As your BMI increases, so do your health care costs
Even if you're at a healthy weight, the cost of health care will increase as your waistline does, according to new research from Duke Medicine.
And if you're obese, these expenses may even double, the study found. The researchers reported that the costs associated with medical care and prescriptions increases gradually with each unit increase in body mass index (BMI). The trend was noticeable above a BMI of about 19, which is the lower range of a healthy BMI.
"Our findings suggest that excess fat is detrimental at any level," study author Truls Østbye, M.D., Ph.D., said in a news release.
Men pay more
The researchers measured costs associated with doctor's visits and medications, observing that, not surprisingly, rates of obesity-related diseases like heart disease and hypertension also grew with increases in BMI. A dozen or so other disease categories also were associated with rising BMI rates.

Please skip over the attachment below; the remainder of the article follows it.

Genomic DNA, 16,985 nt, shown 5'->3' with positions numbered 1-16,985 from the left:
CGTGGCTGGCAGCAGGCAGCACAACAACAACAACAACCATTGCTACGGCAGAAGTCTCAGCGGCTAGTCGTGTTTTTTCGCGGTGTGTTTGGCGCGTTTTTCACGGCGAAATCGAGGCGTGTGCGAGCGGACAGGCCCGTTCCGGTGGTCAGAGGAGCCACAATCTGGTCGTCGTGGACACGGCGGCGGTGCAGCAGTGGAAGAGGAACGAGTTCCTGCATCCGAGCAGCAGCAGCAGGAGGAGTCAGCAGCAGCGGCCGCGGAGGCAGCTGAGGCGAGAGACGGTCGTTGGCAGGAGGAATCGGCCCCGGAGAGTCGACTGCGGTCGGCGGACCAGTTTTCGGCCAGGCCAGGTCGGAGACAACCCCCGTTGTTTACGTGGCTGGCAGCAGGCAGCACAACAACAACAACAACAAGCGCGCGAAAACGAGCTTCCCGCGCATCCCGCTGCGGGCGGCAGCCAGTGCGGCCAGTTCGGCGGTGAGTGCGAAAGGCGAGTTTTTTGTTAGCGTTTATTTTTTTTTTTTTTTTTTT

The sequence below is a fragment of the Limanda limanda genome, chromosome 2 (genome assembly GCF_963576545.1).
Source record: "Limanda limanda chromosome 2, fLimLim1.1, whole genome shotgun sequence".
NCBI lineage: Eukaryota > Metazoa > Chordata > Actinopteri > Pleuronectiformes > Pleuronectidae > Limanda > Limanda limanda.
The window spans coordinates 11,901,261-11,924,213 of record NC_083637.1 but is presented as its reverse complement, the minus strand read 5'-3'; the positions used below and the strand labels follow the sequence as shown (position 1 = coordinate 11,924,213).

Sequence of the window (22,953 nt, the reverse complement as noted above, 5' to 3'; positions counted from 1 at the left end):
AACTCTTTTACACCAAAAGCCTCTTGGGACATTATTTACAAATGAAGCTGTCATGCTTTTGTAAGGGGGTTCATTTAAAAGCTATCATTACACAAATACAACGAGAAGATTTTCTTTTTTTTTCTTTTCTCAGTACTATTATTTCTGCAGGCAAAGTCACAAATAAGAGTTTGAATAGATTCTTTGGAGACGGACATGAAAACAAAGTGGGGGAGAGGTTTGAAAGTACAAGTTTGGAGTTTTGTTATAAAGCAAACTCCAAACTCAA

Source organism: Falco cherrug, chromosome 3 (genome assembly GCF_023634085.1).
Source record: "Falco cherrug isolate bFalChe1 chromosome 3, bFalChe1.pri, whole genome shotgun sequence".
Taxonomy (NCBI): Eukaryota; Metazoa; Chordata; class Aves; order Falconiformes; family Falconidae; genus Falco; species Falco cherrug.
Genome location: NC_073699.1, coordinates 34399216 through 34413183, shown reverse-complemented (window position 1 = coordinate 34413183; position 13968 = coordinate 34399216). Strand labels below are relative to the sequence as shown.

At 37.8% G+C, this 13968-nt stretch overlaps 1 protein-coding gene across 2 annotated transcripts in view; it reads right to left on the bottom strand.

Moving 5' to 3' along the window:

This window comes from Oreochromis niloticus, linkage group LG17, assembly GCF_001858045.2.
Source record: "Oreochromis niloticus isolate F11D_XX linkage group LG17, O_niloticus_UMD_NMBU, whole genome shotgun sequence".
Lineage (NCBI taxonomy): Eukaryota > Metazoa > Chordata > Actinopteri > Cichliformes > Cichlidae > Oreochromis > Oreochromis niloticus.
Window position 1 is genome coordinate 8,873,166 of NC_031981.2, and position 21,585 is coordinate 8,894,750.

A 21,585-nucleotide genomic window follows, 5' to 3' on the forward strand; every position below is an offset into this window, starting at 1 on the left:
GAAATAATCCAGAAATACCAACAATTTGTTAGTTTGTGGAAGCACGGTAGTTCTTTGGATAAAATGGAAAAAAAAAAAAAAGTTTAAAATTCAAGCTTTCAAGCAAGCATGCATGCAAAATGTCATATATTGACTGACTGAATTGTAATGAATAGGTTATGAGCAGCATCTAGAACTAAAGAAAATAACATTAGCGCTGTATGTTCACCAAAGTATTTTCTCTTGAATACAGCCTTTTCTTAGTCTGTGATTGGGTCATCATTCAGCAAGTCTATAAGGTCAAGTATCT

Men, the study found, experience a bigger financial burden when their BMIs increase. And the average annual health care costs for a person with a BMI of 19 was $2,368, which grew to $4,880 for a person with a BMI of 45 or higher.
"The fact that we see the combined costs of pharmacy and medical more than double for people with BMIs of 45 compared with those of 19 suggests that interventions on weight are warranted," said Marissa Stroo, a co-investigator on the study.
Because employers are shouldering much of the financial burden for unhealthy employees, the study suggests the workplace is an ideal setting for structuring exercise or weight-loss programs. The Affordable Care Act, the researchers hope, will help companies take advantage of incentives offered for promoting employee wellness.
"Employers should be interested in these findings because, directly or indirectly, they end up paying for a large portion of these health care costs," Østbye said.
Source: Duke Medicine
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